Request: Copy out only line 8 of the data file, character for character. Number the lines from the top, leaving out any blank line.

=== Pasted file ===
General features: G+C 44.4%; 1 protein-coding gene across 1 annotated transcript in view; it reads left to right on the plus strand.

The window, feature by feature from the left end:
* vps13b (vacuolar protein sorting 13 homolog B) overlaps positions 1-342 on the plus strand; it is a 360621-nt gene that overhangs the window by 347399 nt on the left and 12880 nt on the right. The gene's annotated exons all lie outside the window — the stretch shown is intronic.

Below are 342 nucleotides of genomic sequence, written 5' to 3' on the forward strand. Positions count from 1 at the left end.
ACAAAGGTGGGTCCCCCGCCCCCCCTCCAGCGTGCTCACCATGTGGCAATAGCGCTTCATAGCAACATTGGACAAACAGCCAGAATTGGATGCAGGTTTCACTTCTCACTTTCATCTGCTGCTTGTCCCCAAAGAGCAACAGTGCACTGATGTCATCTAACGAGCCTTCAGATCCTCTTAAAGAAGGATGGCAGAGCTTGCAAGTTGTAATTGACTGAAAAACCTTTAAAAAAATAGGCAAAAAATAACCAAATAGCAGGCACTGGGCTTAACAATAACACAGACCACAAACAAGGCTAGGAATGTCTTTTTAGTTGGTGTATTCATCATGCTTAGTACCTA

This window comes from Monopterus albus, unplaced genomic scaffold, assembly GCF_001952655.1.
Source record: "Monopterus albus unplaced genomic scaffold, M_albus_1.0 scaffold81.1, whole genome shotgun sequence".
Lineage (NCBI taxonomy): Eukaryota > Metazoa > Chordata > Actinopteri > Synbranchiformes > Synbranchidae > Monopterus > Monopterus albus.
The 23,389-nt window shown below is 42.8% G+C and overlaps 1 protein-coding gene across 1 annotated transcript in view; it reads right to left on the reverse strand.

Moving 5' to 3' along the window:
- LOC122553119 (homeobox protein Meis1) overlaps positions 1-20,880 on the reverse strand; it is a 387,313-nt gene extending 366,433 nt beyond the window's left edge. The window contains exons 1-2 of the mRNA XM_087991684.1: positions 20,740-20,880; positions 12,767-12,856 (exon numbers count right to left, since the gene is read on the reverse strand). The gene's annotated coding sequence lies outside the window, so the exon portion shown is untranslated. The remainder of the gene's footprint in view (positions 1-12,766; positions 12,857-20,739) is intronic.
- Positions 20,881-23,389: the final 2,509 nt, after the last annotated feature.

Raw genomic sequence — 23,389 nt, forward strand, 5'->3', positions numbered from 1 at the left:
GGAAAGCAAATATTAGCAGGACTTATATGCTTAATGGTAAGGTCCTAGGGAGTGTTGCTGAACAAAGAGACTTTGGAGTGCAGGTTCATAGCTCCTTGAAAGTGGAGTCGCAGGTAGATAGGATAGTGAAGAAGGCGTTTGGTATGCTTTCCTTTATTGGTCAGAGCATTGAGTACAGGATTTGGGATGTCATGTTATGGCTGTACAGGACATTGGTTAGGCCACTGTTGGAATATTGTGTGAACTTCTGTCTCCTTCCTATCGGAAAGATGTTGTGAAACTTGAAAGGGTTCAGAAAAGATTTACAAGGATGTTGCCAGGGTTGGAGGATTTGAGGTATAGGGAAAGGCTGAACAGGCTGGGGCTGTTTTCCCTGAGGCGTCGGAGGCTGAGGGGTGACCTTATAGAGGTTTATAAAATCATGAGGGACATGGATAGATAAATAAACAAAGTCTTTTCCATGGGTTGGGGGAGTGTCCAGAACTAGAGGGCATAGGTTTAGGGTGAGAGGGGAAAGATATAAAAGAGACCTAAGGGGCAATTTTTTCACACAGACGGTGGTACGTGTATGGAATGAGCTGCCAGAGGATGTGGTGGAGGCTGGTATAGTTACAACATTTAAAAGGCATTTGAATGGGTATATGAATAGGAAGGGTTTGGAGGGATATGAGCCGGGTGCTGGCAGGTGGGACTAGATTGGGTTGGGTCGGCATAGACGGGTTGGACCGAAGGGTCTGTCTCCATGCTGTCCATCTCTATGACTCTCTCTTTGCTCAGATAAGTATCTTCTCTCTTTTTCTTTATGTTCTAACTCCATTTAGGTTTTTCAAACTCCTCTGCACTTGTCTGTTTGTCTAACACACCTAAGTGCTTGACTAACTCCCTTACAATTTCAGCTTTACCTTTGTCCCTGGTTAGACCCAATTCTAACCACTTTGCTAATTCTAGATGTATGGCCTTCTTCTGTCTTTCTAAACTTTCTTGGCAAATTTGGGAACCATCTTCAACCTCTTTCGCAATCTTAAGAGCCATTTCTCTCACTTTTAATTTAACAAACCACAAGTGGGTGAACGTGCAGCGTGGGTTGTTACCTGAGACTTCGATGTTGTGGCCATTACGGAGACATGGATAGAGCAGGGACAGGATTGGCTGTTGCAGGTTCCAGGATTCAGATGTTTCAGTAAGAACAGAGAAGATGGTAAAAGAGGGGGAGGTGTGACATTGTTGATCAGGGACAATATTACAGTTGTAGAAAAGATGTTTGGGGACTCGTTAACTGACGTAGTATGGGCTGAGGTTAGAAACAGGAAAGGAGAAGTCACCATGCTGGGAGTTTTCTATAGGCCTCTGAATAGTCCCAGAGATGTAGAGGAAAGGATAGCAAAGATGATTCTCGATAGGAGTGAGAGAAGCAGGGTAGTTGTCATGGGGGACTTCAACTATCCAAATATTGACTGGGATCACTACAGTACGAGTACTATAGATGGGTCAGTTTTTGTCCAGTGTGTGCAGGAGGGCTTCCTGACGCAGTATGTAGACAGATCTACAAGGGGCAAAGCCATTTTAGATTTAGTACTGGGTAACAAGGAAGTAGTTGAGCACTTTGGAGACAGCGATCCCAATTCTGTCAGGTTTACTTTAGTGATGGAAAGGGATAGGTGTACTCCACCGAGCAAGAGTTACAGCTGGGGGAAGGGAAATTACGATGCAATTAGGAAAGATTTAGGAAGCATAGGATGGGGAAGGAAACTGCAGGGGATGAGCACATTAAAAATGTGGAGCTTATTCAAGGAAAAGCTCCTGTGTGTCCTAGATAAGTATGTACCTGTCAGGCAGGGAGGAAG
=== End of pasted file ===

Lineage (NCBI taxonomy): Eukaryota > Metazoa > Chordata > Actinopteri > Synbranchiformes > Synbranchidae > Monopterus > Monopterus albus.